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MRQE Top Critic

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Everything about the newest Death Race 2000 DVD is strange.

Strange Race

Stallone and Carradine, before they were huge
Stallone and Carradine, before they were huge

Start with the movie itself. Sylvester Stallone and David Carradine star as cross-country automobile racers. Not only are they racing to get to L.A. from New York, but they score points along the way by running over pedestrians. The elderly are worth 100 points. Toddlers are worth 70. Teenagers are only worth 40, (although it seems they should be worth more since they’re probably harder to hit). It’s never made clear whether the winner is the one with the most points or the fastest time. Strange.

Even stranger are the subplots. An underground Communist organization wants to ban the race. The race is supported (bread-and-circuses, you see) by The President of the United Provinces of America, which is now something like a fascist dictatorship. One of the commies has been planted as the sexy navigator for the driver Frankenstein (Carradine). Frankenstein himself is a bio-engineered race car driver who is superhumanly fast on a gearshift.

But perhaps the strangest thing about the new DVD of Death Race 2000 is that it’s being released by Buena Vista, distributor of Disney.

Pure Corman

Because this is a Roger Corman flick, there are plenty of scenes of nudity. I almost said “gratuitous” nudity, but that’s not quite true; the nudity is always justified, if just barely.

The most prominent Corman trademark — cheapness — shows itself all throughout the movie. Footage of the roads just outside of Manhattan look strangely like southern California. The film’s only special effect, reused at every opportunity, is an elaborate matte painting of the stadium of the future. This is intercut with people photographed from below, presumably because no good backdrop was available.

DVD Extras

There are three extra features: an interview segment, an audio commentary, and the original trailer. There are some promos for other releases, too, including a promo that promises that all 200-plus Corman films will be available on DVD. Death Race 2000 is the tip of the iceberg, apparently.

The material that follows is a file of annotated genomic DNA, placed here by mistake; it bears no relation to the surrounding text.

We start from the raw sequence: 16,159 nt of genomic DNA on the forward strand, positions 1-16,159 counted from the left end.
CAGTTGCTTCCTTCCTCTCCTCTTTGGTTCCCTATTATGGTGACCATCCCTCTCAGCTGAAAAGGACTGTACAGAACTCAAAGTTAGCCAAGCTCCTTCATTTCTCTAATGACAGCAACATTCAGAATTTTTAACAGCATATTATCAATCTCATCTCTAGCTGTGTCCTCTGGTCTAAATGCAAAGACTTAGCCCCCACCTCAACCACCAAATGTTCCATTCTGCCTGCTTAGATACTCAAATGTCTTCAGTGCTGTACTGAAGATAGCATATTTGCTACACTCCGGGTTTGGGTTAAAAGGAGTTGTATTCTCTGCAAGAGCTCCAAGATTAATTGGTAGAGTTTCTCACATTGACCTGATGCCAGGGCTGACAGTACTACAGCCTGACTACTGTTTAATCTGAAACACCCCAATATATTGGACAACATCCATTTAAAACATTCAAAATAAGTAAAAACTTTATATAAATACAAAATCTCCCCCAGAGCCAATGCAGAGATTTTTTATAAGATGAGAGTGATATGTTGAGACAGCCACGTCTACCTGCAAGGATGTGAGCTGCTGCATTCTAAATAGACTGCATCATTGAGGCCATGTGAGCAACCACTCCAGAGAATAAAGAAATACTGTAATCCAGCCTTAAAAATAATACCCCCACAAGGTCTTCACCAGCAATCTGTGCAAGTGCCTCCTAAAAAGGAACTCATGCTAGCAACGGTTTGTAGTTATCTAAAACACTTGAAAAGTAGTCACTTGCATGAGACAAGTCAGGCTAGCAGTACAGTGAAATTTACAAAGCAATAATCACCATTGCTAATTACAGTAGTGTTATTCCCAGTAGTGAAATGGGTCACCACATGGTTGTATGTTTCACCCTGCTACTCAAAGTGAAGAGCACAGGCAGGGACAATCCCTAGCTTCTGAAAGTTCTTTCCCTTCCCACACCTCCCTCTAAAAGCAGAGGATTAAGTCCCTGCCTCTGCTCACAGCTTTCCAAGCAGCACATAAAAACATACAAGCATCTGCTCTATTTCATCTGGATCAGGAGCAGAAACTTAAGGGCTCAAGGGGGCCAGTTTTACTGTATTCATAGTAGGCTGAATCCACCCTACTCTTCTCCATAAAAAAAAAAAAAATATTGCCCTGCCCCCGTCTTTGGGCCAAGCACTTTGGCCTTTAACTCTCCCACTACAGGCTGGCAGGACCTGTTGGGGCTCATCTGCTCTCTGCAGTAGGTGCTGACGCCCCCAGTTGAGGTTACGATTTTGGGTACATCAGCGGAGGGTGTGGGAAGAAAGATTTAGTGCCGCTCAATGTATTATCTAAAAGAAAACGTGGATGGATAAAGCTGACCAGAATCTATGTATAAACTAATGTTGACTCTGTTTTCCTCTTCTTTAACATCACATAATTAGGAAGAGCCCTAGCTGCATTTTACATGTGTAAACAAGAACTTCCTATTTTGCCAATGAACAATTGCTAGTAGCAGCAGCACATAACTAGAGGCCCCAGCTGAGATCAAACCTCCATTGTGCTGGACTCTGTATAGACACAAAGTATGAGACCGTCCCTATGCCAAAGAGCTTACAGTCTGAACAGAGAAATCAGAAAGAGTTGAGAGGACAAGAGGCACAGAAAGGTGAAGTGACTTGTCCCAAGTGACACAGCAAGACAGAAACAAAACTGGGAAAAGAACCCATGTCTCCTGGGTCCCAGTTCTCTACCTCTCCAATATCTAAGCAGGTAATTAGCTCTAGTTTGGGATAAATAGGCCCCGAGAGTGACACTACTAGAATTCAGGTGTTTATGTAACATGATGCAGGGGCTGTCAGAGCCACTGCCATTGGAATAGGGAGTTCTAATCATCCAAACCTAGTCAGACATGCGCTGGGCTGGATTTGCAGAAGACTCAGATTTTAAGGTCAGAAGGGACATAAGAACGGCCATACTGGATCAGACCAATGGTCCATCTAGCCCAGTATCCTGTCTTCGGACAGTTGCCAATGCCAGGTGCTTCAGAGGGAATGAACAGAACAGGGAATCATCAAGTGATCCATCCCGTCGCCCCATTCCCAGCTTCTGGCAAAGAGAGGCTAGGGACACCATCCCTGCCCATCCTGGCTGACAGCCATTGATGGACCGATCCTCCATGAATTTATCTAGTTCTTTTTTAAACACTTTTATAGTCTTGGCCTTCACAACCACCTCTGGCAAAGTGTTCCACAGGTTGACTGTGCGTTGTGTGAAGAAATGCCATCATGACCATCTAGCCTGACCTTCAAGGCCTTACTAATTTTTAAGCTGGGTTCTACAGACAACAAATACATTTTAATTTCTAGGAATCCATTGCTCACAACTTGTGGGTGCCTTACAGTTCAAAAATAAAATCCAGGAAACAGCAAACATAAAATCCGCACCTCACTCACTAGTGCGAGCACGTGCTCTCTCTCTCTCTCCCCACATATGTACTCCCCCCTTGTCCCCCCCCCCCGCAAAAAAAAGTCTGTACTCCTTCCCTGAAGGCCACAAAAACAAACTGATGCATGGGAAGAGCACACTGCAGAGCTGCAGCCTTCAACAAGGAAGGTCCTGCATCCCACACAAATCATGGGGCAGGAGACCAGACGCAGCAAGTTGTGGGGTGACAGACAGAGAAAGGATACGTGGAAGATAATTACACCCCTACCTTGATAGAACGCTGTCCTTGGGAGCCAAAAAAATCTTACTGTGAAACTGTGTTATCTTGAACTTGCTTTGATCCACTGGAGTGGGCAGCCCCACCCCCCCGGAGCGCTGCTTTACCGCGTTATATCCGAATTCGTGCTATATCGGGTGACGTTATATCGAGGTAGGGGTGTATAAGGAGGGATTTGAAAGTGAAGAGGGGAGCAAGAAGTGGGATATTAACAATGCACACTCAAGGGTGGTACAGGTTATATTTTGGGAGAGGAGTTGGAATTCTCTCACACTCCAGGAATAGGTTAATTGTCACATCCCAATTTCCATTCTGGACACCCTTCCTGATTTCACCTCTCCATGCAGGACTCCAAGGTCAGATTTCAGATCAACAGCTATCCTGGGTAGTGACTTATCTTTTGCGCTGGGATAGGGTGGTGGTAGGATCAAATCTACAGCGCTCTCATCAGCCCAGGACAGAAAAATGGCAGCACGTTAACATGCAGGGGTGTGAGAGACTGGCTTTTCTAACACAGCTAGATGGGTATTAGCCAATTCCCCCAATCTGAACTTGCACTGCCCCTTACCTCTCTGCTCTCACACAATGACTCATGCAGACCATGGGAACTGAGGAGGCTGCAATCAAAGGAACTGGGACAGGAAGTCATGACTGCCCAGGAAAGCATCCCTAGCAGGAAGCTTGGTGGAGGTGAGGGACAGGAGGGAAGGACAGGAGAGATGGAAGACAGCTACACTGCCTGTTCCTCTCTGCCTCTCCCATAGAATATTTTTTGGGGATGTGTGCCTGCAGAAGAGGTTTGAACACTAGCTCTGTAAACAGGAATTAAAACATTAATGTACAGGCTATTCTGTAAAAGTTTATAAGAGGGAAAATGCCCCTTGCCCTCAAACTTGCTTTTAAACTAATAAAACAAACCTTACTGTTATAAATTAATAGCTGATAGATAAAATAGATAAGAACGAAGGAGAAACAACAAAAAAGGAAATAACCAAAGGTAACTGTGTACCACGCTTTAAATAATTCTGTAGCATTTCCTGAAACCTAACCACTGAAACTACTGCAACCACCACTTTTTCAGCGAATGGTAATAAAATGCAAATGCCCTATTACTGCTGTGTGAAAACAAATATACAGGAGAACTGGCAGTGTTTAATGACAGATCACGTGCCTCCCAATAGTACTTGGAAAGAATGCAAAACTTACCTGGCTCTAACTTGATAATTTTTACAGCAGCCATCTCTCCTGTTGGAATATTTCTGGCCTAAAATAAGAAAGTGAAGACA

The commentary and the interviews are an odd mix of elevating Corman’s films and acknowledging that they are B movies.

On the elevation side, we have the Corman promo calling Roger Corman “the king of the...” and at this point, your brain will have already filled in “B-movies,” but the commentator says instead “independent movies.” “Independent” has a good connotation these days. The adjective isn’t wrong, but it’s carefully chosen to be far away from words like “cheese” and “schlock.”

In the interviews, co-screenwriter Charles Griffith seemed happy to emphasize the political angle to the story, going so far as to call it “prescient.” That’s going a little far, but nevertheless, soon after 2000, our leaders were quick to blame the French for America’s woes, as predicted.

And when Corman goes on-camera to describe the almost-gratuitous scenes of nudity in Death Race, he’s carful to use words like “erotic,” or “sexy.”

So it’s refreshing when Mary Woronov, who got naked for Death Race 2000, recalls that Stallone was shy about undressing and that had to remind him: “I’m doing a tits and ass movie!” And indeed, in much of the audio commentary, Corman, who always sounds like he’s smiling, is happy to admit the corners he cut for budgetary reasons. He even drove some of the stunts himself. He explains, “It wasn’t so much that it was dangerous; it was illegal. “


I’m not necessarily thrilled about the marketing of these Corman DVDs. The fact that Disney’s label is distributing them, combined with Corman’s own avuncular manner are in danger of whitewashing this era. We look back on it as camp and kitsch; the dark side of cheap exploitation films is totally absent.

But if you can keep a sense of perspective, Death Race 2000 is cheezy fun. I was pleasantly surprised at how much plot, subplot, and texture there actually was. I still wouldn’t call it good, but it was surprisingly full of content; it was an attempt at a real film, and more daring and relevant than many cheap-ass films of today.